Some countries just have different rituals than we do – especially in the bathroom. For example, guests from one particular country often do something I can’t figure out. I won’t tell you which country, because then you’ll think people from China are weird.

After these guests take a shower and dry off, they often carefully fold the wet towel and set it back on top of the folded/dry towels. At first I thought it was just an anomaly, but it began happening so often I actually had to post a sign that said “Please hang wet towels to dry – do not fold and put back on shelf.”

I somehow refrained from adding the word “O B V I O U S L Y” which my friend Alex points out I always add to emails when I’m angry (which is 100% of the time).

Even with the sign, more than half of these guests continue to do this (just happened again this morning!). Does anyone have any cultural insight to this? It now fascinates me. And infuriates me.


How to smile in Hollywood


My smile routine on my morning walk goes like this:

  1. see stranger in the distance
  2. assess how and whether I’m going to smile at them
  3. look down and carefully study sidewalk
  4. on stranger approach, look up and see them as if for the first time
  5. deliver seemingly spontaneous smile or a noncommittal lip-pinch

The lip pinch says “I might smile if I knew more about you.” You can’t just keep looking at them the whole time, or they’ll think you’re insane, so it’s important to look at the ground until you’re close enough to pinch or smile at them for a brief but bearable length of time.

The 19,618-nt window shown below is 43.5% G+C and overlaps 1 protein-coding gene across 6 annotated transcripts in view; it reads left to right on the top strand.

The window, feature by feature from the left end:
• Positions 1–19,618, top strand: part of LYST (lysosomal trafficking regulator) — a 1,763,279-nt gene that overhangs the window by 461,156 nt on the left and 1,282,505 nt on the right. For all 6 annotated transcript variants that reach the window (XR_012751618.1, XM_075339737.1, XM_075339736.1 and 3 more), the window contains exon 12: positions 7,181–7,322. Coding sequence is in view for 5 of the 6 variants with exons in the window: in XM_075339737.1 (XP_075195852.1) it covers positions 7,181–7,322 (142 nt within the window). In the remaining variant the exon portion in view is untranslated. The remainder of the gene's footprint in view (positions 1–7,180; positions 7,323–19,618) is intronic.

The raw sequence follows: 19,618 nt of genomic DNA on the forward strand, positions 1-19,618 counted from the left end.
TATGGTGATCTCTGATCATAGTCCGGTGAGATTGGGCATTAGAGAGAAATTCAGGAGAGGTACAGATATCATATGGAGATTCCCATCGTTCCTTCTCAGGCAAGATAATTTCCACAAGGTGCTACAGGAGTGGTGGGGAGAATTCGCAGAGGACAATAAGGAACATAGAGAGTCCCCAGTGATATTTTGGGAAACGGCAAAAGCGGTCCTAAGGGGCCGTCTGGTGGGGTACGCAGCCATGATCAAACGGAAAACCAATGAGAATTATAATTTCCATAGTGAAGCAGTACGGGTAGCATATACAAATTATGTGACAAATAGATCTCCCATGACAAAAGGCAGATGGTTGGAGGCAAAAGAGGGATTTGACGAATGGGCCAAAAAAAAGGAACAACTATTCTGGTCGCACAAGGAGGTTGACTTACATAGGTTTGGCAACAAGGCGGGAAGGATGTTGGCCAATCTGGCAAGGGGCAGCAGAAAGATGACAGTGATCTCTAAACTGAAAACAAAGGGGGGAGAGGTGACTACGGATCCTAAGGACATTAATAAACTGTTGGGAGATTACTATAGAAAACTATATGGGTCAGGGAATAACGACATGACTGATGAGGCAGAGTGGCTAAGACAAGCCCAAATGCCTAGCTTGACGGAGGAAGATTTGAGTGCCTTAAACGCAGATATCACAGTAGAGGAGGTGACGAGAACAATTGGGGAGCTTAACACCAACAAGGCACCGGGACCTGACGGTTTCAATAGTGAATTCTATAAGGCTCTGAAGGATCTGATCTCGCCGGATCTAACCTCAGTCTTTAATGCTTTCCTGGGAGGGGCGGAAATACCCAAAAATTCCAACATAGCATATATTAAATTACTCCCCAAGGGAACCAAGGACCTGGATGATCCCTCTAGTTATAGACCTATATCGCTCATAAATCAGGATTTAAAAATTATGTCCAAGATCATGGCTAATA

I thought of this today as I was passing a tranny hooker. They’re pretty common in my hood — Las Palmas gets a lot of squirrels, feral cats and trannies. And I tend to not smile at them, because a) they’re often fierce and I’m afraid they might yell at me, and b) I don’t want them to think I’m looking for sex. Even though I love shopping in any form, I’d rather spend my money at HSN. On the other hand, I don’t want to add to the oppression they’re probably already feeling. So if a noncommittal lip-pinch would be oppressive and ignoring them would be insensitive and a smile might be misconstrued, I had to whip out a totally expressionless face. Which I didn’t even know how to do until I remembered this smiley: 😐

It seemed to work — she passed me with the baffled look that any tranny passing a life-like mannequin on the street would have. And I think everybody won.

(Note: if you’re one of those angry people who don’t like the term tranny, imagine I’m saying trainee. “Hi I’m Methany, and I’ll be your hooker tonight. Candida will be shadowing me — she’s a trainee. Also she has a penis.”)

Next up was an Indian guy (dot not feather), who seemed nice enough in the distance but combed his hair straight down all around leaving vertical comb paths, like a garden that hadn’t been planted yet. And my thought was that giving him a smile would be a tacit endorsement of someone who in his 40s still hasn’t learned how to comb his hair.

But he was smiling in the distance so I don’t want to hit him with a suspicious lip pinch if he’s gonna be all smiley, because then I’M the asshole. So I decided to throw caution to the wind and bust out a smile, because I want to be a light in the world and I should just smile at everyone, even when their hair is a disaster.